A post from our student blogger Roberto
As you likely know by now students in the MSPL have been working long and hard all year on their individual capstone projects. These projects are writing patent applications on various technologies for researchers at Notre Dame. At the conclusion of first semester the students each gave a lengthy presentation to a panel comprised of their inventors, Dr. Deak who is the director of the MSPL, and the representative from the Office of Technology Transfer at Notre Dame who is assigned to their technology. In this first presentation the students worked to explain and demonstrate their understanding of the technology as well as presenting a preliminary set of claims they had forged to protect this technology. This semester, students have worked with professional mentors to perfect their claims and round out many of the sections of the patent application document. This document served as the MSPL thesis and was recently submitted by all the students who intend to graduate this coming May. After submitting their thesis, students also have to give a second presentation to the same panel. This time the students present on the work they did this semester and explain the bulk of the patent application they have crafted. The second presentation wraps up all the work the student has done and allows the Office of Technology Transfer to take the project on from that point.
A few months ago I sat down and looked at my schedule and decided that I was going to take the USPTO patent bar exam at the end of March. At the time, I wrote off the effect of the compounding thesis requirements on top of studying for the bar exam using the PLI review materials. A few short days after turning in my thesis and giving my thesis defense I took and passed the patent bar exam. It was a crazy but extremely rewarding feeling knowing that I had attained my three main academic goals for the semester and that now I could focus on finishing out my year strong and getting ready for my next challenges. The MSPL program put me in a fantastic position to succeed on exam day and prepared me well for the variety of questions that were asked. Our work in the MSPL gave me real life experience that was invaluable and made the entire process much easier. That being said, the MSPL’s focus is not solely on preparing students for the patent bar and therefore it was necessary to fully exploit the wealth of PLI study materials we have access to. After taking many practice tests I was ready to go and hit the ground running.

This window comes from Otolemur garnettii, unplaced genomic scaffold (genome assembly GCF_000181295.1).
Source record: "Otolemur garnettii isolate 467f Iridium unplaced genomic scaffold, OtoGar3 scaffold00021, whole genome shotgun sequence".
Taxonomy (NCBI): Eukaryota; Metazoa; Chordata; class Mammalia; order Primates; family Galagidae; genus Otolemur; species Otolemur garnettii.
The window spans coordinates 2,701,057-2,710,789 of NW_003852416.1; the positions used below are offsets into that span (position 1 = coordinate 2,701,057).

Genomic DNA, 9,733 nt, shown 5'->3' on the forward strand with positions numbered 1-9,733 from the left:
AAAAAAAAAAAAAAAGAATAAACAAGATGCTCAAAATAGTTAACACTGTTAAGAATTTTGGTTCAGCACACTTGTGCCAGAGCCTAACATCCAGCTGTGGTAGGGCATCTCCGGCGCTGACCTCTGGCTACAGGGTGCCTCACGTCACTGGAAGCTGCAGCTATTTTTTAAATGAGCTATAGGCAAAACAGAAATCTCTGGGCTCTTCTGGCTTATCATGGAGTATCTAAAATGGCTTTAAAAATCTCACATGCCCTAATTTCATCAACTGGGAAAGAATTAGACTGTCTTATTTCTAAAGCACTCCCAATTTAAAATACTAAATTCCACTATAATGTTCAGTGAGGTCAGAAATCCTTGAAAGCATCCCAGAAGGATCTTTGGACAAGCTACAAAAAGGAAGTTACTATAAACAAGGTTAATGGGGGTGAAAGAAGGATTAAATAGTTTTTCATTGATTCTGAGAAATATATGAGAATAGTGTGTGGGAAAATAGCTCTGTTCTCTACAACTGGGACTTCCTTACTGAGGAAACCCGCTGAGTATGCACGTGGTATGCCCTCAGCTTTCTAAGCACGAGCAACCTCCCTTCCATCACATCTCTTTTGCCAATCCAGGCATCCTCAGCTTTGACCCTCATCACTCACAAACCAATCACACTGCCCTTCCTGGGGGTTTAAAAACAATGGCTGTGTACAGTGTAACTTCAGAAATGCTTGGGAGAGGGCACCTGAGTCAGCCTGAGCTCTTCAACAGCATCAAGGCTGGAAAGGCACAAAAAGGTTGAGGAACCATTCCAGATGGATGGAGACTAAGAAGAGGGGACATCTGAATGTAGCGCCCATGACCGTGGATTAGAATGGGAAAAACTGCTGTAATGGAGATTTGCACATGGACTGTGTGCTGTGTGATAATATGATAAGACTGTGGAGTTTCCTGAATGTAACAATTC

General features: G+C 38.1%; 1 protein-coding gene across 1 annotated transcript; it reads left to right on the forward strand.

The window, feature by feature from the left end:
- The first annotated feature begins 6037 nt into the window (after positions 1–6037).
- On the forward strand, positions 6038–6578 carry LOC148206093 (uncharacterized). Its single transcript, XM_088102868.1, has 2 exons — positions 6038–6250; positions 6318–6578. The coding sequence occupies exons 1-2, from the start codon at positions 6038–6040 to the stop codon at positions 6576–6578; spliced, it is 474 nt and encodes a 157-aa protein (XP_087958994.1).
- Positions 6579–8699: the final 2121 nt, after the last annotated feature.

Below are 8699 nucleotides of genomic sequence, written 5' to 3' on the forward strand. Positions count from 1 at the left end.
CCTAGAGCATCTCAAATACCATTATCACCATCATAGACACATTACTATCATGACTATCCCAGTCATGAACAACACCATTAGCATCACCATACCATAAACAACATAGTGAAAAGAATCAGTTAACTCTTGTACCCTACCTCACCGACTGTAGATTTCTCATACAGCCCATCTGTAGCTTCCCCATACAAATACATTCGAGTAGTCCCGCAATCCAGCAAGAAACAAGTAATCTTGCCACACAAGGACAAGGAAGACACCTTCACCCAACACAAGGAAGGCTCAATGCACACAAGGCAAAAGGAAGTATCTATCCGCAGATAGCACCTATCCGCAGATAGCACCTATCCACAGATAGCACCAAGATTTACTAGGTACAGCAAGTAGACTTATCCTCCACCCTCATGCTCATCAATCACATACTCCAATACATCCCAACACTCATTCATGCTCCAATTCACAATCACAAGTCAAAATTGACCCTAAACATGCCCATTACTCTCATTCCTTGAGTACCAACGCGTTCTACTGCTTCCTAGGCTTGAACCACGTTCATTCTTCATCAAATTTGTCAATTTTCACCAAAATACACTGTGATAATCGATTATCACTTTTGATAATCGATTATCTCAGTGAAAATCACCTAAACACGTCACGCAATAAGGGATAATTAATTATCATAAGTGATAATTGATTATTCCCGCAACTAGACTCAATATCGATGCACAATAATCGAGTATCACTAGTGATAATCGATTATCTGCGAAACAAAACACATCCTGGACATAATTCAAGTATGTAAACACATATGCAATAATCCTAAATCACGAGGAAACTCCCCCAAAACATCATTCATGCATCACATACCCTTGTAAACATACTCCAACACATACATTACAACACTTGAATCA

Now, for the fun part of this post. One thing you probably don’t know about me is that I love cars. When I’m at home it’s hard to find a weekend where I don’t find myself tearing something apart or putting something back together. For example, over Easter break my father and I replaced the radiator on a car and schemed as to the next parts we were going to buy and install. This past week there were some major developments in the auto industry that had intellectual property undertones. First, one of the most acclaimed contemporary automobile designers, Henrik Fisker, has been accused of copying a design of his former employer, Aston Martin. Fisker, who now is a founding partner and executive chairman of Fisker Automobiles, recently debuted a “design study” named the Thunderbolt which shares a striking resemblance to the infamous Aston Martin One-77. Initially, Fisker approached Aston Martin about producing the Thunderbolt and received staunch resistance but he decided to continue on his intended path regardless. Aston has said that after this initial approach, the conversation had left them believing that Fisker would drop the Thunderbolt concept in an effort to avoid any potential issues. That all changed when Fisker himself showed up at the Amelia Island Concours d’Elegance, which is the premier automobile charity event in the world, in the none other but the Thunderbolt. The response from Aston was swift and a legal team soon filed a lawsuit against Fisker in California on multiple counts of trademark infringement. In particular, Aston alleges that the Thunderbolt contains confusingly similar grille and side vent designs compared to its trademarked designs. Most people believe this to be an attempt by the fledgling Fisker to make off with the high class brand and image Aston Martin has worked so hard to establish.
In a strikingly similar case, Bentley finds itself contemplating potential legal action after the 2016 Lincoln Continental concept was unveiled at the New York auto show. Much like the Aston-Fisker case, Bentley is upset because Lincoln is attempting to unfairly profit from the brand image Bentley has worked hard to attain. As you can see from the images, several key aspects of the Bentley are present in the Lincoln and serve to confuse the buyer as to the product they are actually viewing. By most estimates, the 2016 Lincoln Continental, should it become a production car, would retail in the $60,000 range which is only a fraction of the over $200,000 base price of the 2014 Bentley Flying Spur. Perhaps the most fascinating aspect of this case is the reaction of Bentley head designer Luc Donckerwolke (who is also the man responsible for the stunning Lamborghini Murciélago) who said; “Somebody asked me if I wanted to sue. I said, ‘No! I don’t want to sue. I don’t care about that. My issue is about respect for the car-design process.’ If we start copying each other, then this is a negative for the design culture.” In today’s global rip-off culture it is refreshing to hear such a prominent figure speaking out against acts which are all too often considered common place. It will be interesting to see how Bentley proceeds and if they take notes during the pending legal case between Aston Martin and Fisker. It is often said that imitation is the sincerest form of flattery but I’d be willing to bet that recent events have left Bentley and Aston Martin less than impressed.